ERIC Number: ED438195
Record Type: Non-Journal
Publication Date: 1998
Reference Count: N/A
The Democratic Dilemma: Can Citizens Learn What They Need To Know? Political Economy of Institutions and Decisions Series.
Lupia, Arthur; McCubbins, Mathew D.
Although this book concedes that people lack political information and that this ignorance can allow people "of sinister designs" to deceive and betray the uninformed, it does not concede that democracy must succumb to these threats. Rather, the book argues that limited information need not prevent people from making reasoned choices, and that there are specific conditions under which people with limited information can make these reasoned choices. Theories of attention, persuasion, and delegation built upon the ideas of others are constructed in the book. The book is divided into three parts: "Theory"; "Experiments"; and "Implications for Institutional Design." The first part, containing chapters 2 through 5, develops theories, while the second part, which contains chapters 6 through 9, tests the crucial hypotheses about learning, persuasion, reasoned choice, and delegation that is produced in the first part. The third part, which contains chapter 10 and an Afterword, describes the theories' and experiments' implications for the effect and design of political institutions. Chapter 10 examines democratic institutions from the United States and elsewhere and shows how they do or do not provide the context for successful delegation. The Afterword discusses how to reform institutions to stack the deck in favor of reasoned choice and successful delegation. Appendices to chapters 2, 3, and 5 are attached; extensive references, and both a subject and an author index are included. (BT)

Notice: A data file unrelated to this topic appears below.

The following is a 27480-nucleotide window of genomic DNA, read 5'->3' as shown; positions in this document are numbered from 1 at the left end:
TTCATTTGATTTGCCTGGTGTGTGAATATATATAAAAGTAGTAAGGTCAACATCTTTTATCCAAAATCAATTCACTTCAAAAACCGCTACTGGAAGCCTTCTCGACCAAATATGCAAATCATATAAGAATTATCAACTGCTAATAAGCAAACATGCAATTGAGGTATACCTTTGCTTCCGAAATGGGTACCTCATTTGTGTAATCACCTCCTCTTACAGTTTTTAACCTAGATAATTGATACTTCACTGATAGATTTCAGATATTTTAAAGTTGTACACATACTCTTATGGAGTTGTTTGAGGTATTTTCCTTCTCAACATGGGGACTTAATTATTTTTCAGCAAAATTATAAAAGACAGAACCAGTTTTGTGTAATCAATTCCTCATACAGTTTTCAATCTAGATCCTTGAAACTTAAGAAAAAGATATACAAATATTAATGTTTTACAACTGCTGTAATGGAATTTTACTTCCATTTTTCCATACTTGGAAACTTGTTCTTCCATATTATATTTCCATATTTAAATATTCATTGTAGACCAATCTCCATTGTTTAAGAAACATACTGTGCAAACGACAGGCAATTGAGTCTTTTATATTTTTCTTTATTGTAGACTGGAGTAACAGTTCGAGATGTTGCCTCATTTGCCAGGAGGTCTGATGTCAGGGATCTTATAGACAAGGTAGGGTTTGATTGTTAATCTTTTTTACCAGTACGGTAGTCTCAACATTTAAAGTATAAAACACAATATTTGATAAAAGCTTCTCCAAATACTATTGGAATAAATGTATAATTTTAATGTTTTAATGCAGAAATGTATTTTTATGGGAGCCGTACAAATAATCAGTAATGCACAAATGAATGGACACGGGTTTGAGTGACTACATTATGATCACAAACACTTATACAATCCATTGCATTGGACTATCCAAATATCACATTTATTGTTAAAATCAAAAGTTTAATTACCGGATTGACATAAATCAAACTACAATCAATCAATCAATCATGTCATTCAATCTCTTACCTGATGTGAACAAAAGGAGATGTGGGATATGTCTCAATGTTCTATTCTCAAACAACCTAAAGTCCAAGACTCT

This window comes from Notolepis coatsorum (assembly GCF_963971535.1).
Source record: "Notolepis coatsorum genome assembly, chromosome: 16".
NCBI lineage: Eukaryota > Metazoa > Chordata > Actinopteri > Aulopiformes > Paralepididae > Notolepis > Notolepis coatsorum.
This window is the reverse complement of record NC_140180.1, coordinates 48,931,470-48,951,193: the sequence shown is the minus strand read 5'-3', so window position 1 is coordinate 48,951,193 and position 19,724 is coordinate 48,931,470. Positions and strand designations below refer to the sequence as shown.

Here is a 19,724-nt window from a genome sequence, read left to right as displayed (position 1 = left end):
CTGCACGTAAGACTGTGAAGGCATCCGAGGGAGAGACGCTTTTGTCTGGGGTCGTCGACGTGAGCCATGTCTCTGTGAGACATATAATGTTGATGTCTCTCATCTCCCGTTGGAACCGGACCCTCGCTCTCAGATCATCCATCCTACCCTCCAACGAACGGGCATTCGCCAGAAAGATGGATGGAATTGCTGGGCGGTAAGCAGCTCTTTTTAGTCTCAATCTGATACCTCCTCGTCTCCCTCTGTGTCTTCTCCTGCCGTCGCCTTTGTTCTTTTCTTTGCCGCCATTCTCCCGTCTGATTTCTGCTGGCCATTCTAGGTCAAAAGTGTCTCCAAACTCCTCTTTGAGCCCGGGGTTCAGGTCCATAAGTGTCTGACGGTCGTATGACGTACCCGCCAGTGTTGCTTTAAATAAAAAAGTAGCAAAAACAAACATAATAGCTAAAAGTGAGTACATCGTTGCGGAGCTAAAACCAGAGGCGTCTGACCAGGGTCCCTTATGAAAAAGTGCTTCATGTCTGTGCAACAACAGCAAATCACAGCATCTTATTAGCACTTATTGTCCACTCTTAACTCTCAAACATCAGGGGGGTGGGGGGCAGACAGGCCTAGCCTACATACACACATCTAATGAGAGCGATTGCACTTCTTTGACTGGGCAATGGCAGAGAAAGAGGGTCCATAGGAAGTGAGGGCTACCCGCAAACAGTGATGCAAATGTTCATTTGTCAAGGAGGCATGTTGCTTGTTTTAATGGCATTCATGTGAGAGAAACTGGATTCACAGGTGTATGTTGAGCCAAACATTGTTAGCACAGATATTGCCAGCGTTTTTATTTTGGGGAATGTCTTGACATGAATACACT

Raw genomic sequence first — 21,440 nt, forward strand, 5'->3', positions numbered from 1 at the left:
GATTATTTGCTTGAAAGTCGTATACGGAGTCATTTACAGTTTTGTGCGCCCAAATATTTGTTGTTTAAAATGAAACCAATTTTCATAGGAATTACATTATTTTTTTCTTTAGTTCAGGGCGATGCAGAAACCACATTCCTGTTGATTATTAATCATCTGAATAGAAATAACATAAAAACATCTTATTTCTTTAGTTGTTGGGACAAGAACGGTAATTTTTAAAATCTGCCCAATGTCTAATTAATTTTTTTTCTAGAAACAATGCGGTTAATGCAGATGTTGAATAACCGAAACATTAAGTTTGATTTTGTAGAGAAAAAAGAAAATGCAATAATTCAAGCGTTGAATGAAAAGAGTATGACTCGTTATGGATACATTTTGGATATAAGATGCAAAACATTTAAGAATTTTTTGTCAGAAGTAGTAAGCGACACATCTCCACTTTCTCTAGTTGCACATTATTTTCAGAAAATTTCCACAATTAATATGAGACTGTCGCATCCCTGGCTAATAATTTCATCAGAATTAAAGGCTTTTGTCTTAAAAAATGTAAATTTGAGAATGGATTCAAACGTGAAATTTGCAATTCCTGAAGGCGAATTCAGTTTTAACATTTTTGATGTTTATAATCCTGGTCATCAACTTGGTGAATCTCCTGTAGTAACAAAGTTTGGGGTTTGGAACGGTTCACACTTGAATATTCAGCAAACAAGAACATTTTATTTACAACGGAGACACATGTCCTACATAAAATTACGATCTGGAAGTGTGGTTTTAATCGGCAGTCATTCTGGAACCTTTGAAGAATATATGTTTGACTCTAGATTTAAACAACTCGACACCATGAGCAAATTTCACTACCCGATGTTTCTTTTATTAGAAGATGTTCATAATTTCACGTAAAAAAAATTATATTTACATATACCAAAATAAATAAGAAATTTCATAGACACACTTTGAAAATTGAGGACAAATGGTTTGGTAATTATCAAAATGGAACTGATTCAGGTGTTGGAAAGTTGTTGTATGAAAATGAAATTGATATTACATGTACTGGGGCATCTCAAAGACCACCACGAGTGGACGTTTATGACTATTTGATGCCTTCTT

Descriptors: Citizenship Education, Civics, Democracy, Higher Education, Information Sources, Persuasive Discourse, Political Issues, Theory Practice Relationship
Cambridge University Press, 110 Midland Ave., Port Chester, NY 10573-4930 (hardbound: ISBN-0-521-58448-5, $64.95; paperbound: ISBN-0-521-58593-7, $19.95). Tel: 800-872-7423 (Toll Free); Fax: 914-937-4712; Web site: http://www.cup.org.
Publication Type: Books; Opinion Papers
Education Level: N/A
Authoring Institution: N/A